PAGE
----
For many common cancers, the development of a tumor takes considerable time, dependent upon a series of often unrelated events at the cellular level. Over the course of years, genetic and environmental toxins, such as tobacco, can cause DNA-damaging effects on cells. Meanwhile, the body’s ability to repair damaged cells appears to decline with advancing age. At the same time, the aging tissue around those damaged cells appears to play a role, creating a more conducive environment in which malignancies can grow. As cells age and stop dividing, it’s speculated that they develop a microenvironment that fosters cancer’s development. Another potential contributory factor, researchers say, is the declining immunity that naturally occurs with advancing age.

To complicate matters, many older people who receive a cancer diagnosis already suffer from at least one other illness, or comorbidity, such as heart disease, diabetes, hypertension or arthritis—some of which can be life-threatening.

Comorbid illness affects all aspects of cancer care, from early diagnosis to treatment options and prognosis. In fact, as cancer patients live longer than ever, comorbid illnesses have an even greater impact on long-term health.

A recent study showed that cancer patients with pre-existing illnesses were less likely to survive their cancer and were also at greater risk for recurrence. This was true for all types of cancer, but particularly for breast and prostate cancer, for which an overall survival rate of 50 percent in otherwise healthy individuals dwindles to 3 to 5 percent in those with severe comorbid illnesses.

To get appropriate and effective cancer treatment, each patient should be evaluated as a whole person, including any other health issues he or she may have. This “whole-patient” approach is important in part because cancer drugs often have side effects that exacerbate pre-existing medical conditions, and drug contraindications can create other problems.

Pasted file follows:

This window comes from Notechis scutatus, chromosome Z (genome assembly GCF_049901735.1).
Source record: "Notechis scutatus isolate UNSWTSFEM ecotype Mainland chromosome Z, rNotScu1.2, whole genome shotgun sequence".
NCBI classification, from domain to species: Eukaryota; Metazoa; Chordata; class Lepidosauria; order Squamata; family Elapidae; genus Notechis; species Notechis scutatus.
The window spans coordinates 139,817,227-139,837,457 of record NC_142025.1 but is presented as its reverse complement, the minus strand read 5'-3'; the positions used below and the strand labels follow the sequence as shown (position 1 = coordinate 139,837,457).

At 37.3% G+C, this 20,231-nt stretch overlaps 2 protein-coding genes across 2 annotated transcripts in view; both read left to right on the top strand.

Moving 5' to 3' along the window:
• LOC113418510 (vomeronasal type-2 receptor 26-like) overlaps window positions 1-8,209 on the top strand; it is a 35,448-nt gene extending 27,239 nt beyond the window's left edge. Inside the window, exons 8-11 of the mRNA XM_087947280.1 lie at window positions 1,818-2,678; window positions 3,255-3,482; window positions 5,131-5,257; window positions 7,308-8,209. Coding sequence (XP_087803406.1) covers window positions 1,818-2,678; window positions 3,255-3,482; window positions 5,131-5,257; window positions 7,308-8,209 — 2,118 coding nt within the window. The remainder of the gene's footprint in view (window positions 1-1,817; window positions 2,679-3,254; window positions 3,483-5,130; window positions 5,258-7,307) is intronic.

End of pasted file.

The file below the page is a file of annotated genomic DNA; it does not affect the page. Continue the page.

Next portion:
For example, one proteasome inhibitor is effective at treating multiple myeloma and mantle cell lymphoma, but can also cause pain and numbness in the hands and feet—a condition known as neuropathy—that may be made worse in people with diabetes, who are prone to nerve damage.

Hormone therapy, such as aromatase inhibitors for breast cancer, may cause problems if patients have osteoporosis. Aromatase inhibitors block the production of estrogen, but since estrogen helps maintain healthy bones, blocking it can lead to a higher risk of developing osteoporosis.

Other cancer drugs, including monoclonal antibodies for HER2-positive breast cancer and anthracyclines for leukemia and some solid tumors, may exacerbate heart conditions, which are prevalent among older people. These drugs can injure the heart muscle, so patients must be monitored closely, and the dose of the drug may be limited according to heart function.

Side effects do not mean certain cancer drugs cannot be given if patients have another illness. Instead, their doctor may adjust the dosage of medication—both for the cancer and comorbidity—so they can receive the most effective cancer therapy.

Older cancer patients should not automatically receive less aggressive therapy than younger patients. Despite the prevalence of comorbid illness and the perception that older people are less likely to benefit from and cope with the stress of potent treatment, clinical trials have shown that older patients fare equally well in terms of overall survival and quality of life as their younger counterparts.

Every patient faces unique issues during and after treatment. In the past, oncologists focused primarily on treating the cancer, overlooking some issues related to the patient’s age. But now, doctors are increasingly concerned with the impact of treatment on a person’s future, including treatment-related long-term effects.